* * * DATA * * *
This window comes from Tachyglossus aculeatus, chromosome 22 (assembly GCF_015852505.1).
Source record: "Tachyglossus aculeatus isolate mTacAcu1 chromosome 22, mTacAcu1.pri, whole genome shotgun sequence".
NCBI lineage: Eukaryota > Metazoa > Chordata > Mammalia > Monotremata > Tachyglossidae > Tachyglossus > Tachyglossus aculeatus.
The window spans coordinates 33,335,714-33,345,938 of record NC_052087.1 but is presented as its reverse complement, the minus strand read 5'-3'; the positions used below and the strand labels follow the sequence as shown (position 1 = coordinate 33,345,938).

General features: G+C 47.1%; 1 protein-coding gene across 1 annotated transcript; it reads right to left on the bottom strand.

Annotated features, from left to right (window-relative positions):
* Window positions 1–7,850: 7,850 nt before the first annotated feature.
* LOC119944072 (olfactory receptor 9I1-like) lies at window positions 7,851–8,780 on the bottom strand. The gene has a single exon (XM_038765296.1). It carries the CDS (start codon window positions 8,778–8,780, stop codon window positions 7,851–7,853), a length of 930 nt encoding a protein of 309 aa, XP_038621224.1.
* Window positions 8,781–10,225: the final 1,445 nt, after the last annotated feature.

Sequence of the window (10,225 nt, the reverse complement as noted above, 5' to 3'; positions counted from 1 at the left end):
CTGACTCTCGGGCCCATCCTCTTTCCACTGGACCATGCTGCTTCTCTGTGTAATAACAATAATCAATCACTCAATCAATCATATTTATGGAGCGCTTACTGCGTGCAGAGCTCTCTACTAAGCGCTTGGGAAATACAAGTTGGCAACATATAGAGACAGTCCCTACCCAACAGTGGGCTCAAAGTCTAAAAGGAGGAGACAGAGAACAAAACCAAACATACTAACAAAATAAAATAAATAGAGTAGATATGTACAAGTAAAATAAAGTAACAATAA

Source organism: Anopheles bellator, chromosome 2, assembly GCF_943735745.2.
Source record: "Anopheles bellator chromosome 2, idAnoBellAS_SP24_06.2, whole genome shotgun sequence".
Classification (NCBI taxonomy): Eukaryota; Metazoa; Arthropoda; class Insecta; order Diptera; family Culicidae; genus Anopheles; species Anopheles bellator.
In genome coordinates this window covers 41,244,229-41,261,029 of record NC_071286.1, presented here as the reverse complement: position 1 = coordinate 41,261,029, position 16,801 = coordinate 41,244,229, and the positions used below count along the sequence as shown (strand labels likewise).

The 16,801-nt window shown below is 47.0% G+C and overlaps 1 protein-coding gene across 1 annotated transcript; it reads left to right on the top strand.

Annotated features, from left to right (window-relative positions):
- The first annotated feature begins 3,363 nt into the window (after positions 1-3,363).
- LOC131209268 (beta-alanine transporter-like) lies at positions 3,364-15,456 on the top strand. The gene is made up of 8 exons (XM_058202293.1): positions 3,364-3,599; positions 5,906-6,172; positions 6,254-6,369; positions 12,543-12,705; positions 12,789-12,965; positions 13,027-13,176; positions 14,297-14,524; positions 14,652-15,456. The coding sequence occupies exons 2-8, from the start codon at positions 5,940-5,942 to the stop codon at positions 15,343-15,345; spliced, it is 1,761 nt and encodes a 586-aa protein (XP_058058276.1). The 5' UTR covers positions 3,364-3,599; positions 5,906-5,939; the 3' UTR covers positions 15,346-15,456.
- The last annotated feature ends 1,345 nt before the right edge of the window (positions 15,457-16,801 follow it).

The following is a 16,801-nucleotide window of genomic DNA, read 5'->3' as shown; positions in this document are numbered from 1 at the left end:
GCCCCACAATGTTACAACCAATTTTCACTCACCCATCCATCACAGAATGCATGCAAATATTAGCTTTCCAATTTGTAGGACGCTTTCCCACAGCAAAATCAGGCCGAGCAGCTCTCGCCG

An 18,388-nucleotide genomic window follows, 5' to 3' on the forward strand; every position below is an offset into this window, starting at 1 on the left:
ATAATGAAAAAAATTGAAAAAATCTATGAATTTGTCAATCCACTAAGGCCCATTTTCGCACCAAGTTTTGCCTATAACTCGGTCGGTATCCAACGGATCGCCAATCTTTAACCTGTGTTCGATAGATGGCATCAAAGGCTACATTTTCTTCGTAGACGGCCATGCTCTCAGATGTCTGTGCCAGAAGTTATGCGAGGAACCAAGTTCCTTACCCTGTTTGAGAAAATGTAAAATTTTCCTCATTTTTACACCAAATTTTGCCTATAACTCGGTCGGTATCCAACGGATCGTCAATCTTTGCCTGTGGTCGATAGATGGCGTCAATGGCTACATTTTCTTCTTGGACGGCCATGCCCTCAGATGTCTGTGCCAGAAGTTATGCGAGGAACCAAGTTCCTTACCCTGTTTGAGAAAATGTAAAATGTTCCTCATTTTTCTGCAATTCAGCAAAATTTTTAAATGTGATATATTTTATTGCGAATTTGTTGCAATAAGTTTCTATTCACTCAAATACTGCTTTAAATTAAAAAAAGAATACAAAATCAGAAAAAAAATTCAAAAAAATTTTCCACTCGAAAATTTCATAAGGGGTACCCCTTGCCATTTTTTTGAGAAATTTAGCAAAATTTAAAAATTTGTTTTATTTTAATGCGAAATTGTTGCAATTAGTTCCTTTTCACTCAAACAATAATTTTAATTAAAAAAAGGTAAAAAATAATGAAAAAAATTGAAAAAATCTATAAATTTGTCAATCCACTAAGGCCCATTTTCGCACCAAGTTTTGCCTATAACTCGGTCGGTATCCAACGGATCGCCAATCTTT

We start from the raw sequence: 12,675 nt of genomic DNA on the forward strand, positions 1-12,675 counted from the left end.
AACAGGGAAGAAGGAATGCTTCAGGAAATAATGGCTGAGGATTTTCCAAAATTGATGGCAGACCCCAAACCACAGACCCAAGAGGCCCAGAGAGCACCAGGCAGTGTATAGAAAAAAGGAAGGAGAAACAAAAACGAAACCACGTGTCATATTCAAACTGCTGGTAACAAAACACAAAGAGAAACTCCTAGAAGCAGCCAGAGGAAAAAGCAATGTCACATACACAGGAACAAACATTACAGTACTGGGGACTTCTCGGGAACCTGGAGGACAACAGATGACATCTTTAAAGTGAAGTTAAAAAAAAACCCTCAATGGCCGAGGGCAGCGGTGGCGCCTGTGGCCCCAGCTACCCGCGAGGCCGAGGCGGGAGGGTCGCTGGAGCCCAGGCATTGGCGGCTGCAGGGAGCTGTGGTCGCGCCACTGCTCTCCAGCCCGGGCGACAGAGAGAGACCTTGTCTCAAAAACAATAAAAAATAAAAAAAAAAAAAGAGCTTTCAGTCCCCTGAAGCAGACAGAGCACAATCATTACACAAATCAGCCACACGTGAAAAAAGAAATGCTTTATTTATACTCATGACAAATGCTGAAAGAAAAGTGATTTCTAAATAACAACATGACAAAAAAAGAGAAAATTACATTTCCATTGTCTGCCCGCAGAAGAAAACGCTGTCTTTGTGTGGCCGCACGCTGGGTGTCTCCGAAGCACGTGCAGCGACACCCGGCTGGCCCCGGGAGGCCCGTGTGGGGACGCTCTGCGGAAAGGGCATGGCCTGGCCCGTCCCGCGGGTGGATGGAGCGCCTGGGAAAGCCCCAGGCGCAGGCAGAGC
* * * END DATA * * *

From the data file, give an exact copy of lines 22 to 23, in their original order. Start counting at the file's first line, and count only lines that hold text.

GCCCCACAATGTTACAACCAATTTTCACTCACCCATCCATCACAGAATGCATGCAAATATTAGCTTTCCAATTTGTAGGACGCTTTCCCACAGCAAAATCAGGCCGAGCAGCTCTCGCCG

An 18,388-nucleotide genomic window follows, 5' to 3' on the forward strand; every position below is an offset into this window, starting at 1 on the left: